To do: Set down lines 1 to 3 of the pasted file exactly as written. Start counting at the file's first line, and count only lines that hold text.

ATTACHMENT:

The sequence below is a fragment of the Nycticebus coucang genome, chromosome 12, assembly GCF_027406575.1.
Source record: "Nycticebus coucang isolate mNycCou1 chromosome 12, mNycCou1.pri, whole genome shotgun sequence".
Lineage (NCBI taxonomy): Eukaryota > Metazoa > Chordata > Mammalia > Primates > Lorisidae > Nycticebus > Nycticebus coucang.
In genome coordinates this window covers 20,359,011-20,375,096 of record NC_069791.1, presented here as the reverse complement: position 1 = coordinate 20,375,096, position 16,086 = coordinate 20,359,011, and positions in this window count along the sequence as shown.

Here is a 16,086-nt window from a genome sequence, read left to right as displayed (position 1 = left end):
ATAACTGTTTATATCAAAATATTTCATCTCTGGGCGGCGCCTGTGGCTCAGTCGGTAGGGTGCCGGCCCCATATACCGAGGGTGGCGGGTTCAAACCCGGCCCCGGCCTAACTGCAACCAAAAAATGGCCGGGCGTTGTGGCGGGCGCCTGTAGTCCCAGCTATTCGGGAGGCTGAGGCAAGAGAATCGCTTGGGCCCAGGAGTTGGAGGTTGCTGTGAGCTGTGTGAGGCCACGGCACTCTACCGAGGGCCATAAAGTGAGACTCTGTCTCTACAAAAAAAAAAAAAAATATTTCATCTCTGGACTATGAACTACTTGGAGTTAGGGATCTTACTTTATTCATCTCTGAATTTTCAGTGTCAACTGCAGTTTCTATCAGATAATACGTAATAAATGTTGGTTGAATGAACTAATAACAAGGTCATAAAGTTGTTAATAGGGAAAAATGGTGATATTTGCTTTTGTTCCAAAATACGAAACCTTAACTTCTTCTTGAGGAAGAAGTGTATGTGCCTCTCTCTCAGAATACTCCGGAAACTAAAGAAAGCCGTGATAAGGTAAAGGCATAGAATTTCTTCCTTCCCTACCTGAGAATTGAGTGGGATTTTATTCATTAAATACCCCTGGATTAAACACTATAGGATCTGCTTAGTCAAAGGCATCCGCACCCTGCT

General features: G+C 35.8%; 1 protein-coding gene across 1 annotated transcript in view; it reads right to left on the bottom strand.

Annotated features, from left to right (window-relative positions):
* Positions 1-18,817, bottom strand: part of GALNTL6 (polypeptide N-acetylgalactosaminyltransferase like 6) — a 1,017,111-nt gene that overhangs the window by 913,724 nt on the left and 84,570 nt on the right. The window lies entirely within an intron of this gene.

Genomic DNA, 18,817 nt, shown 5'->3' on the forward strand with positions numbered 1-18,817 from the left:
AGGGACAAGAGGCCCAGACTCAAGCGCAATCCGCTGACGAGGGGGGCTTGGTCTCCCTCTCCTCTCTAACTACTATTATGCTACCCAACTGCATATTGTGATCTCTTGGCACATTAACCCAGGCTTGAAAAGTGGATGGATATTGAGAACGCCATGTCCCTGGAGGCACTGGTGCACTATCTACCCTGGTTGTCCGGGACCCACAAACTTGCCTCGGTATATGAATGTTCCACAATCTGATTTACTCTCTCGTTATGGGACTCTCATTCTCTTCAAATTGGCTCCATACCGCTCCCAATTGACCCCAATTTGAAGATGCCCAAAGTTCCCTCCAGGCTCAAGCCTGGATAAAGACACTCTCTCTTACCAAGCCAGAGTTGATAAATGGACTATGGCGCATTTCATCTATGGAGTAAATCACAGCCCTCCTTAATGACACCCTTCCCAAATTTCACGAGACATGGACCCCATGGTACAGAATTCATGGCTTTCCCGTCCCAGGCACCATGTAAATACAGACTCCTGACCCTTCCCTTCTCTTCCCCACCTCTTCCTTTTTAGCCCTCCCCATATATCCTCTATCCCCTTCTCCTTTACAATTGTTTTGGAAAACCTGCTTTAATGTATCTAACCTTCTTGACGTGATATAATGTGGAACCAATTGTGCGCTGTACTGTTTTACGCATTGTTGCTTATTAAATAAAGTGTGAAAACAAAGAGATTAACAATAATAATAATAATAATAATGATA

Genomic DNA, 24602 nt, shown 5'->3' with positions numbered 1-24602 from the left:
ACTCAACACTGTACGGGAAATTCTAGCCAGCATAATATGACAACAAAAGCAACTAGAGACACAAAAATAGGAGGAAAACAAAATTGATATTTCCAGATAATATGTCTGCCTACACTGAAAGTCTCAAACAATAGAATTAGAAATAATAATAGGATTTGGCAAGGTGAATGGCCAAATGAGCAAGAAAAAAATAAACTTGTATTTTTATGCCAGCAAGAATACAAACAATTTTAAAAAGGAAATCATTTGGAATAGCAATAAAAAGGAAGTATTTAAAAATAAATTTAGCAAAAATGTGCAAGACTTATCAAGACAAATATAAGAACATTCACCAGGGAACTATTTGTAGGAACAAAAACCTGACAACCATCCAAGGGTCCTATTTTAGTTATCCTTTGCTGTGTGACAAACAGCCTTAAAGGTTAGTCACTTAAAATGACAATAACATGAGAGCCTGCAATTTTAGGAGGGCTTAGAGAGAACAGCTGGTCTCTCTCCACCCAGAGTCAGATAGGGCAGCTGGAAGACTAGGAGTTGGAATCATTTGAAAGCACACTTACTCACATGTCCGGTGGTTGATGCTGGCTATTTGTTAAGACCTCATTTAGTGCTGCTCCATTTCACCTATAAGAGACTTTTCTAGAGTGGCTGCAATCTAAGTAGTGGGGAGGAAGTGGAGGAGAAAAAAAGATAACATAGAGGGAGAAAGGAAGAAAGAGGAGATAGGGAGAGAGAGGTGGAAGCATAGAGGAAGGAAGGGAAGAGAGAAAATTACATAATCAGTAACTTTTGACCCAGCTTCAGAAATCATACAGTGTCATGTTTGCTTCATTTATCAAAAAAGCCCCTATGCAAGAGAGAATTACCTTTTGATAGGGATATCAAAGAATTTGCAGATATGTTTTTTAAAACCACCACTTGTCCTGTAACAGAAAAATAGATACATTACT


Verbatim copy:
The sequence below is a fragment of the Nycticebus coucang genome, chromosome 12, assembly GCF_027406575.1.
Source record: "Nycticebus coucang isolate mNycCou1 chromosome 12, mNycCou1.pri, whole genome shotgun sequence".
Lineage (NCBI taxonomy): Eukaryota > Metazoa > Chordata > Mammalia > Primates > Lorisidae > Nycticebus > Nycticebus coucang.